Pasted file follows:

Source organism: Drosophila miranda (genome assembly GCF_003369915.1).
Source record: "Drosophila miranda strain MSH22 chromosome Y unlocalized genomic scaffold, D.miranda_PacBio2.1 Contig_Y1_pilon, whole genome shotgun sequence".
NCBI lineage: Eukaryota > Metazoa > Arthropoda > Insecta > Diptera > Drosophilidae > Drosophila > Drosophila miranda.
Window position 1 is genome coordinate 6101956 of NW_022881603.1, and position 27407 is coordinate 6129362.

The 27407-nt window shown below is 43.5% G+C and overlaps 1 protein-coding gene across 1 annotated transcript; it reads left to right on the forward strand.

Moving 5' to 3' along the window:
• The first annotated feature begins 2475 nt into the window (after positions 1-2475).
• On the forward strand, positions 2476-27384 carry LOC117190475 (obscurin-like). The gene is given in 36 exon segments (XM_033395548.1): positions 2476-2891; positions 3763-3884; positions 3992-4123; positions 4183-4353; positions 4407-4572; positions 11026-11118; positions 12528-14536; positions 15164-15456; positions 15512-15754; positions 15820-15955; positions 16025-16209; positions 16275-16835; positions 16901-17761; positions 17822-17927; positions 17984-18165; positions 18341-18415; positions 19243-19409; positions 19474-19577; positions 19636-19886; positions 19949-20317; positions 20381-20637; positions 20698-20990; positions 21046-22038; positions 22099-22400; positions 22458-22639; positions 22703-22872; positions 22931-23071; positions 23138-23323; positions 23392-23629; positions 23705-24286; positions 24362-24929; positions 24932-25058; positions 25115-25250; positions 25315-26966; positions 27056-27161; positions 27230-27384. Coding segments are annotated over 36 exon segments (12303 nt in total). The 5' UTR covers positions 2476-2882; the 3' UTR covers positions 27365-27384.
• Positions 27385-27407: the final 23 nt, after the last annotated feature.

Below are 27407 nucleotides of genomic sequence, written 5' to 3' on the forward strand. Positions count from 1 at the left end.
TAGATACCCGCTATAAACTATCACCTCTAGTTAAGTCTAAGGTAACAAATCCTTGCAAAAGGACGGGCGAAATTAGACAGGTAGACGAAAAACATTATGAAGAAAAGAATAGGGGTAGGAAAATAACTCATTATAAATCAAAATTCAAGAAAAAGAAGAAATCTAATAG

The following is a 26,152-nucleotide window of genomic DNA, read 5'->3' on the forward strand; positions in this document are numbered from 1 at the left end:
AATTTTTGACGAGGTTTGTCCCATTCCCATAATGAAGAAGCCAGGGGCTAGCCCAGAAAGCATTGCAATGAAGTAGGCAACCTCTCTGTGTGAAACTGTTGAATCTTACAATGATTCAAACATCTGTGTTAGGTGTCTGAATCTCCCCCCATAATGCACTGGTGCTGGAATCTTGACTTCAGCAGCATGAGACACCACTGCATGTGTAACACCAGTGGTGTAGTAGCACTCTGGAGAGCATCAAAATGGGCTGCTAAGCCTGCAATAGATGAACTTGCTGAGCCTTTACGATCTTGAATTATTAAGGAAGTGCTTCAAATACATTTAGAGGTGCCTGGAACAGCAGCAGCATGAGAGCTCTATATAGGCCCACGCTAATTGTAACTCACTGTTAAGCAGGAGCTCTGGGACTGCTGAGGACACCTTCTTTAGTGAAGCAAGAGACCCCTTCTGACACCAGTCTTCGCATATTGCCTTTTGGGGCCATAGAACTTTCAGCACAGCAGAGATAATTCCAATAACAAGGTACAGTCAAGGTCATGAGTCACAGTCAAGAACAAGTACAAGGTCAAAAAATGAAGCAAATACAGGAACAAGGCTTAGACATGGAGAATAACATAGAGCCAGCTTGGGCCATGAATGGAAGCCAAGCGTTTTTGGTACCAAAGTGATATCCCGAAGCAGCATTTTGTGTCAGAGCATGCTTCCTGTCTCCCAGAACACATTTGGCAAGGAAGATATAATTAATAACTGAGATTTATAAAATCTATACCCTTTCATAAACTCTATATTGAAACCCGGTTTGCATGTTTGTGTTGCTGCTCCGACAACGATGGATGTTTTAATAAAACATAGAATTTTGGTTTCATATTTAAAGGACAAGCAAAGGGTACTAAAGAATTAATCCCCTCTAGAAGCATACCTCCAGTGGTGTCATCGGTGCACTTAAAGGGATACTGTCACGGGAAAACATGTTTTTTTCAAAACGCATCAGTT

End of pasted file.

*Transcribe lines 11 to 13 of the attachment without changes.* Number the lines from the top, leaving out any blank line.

TAGATACCCGCTATAAACTATCACCTCTAGTTAAGTCTAAGGTAACAAATCCTTGCAAAAGGACGGGCGAAATTAGACAGGTAGACGAAAAACATTATGAAGAAAAGAATAGGGGTAGGAAAATAACTCATTATAAATCAAAATTCAAGAAAAAGAAGAAATCTAATAG

The following is a 26,152-nucleotide window of genomic DNA, read 5'->3' on the forward strand; positions in this document are numbered from 1 at the left end:
AATTTTTGACGAGGTTTGTCCCATTCCCATAATGAAGAAGCCAGGGGCTAGCCCAGAAAGCATTGCAATGAAGTAGGCAACCTCTCTGTGTGAAACTGTTGAATCTTACAATGATTCAAACATCTGTGTTAGGTGTCTGAATCTCCCCCCATAATGCACTGGTGCTGGAATCTTGACTTCAGCAGCATGAGACACCACTGCATGTGTAACACCAGTGGTGTAGTAGCACTCTGGAGAGCATCAAAATGGGCTGCTAAGCCTGCAATAGATGAACTTGCTGAGCCTTTACGATCTTGAATTATTAAGGAAGTGCTTCAAATACATTTAGAGGTGCCTGGAACAGCAGCAGCATGAGAGCTCTATATAGGCCCACGCTAATTGTAACTCACTGTTAAGCAGGAGCTCTGGGACTGCTGAGGACACCTTCTTTAGTGAAGCAAGAGACCCCTTCTGACACCAGTCTTCGCATATTGCCTTTTGGGGCCATAGAACTTTCAGCACAGCAGAGATAATTCCAATAACAAGGTACAGTCAAGGTCATGAGTCACAGTCAAGAACAAGTACAAGGTCAAAAAATGAAGCAAATACAGGAACAAGGCTTAGACATGGAGAATAACATAGAGCCAGCTTGGGCCATGAATGGAAGCCAAGCGTTTTTGGTACCAAAGTGATATCCCGAAGCAGCATTTTGTGTCAGAGCATGCTTCCTGTCTCCCAGAACACATTTGGCAAGGAAGATATAATTAATAACTGAGATTTATAAAATCTATACCCTTTCATAAACTCTATATTGAAACCCGGTTTGCATGTTTGTGTTGCTGCTCCGACAACGATGGATGTTTTAATAAAACATAGAATTTTGGTTTCATATTTAAAGGACAAGCAAAGGGTACTAAAGAATTAATCCCCTCTAGAAGCATACCTCCAGTGGTGTCATCGGTGCACTTAAAGGGATACTGTCACGGGAAAACATGTTTTTTTCAAAACGCATCAGTT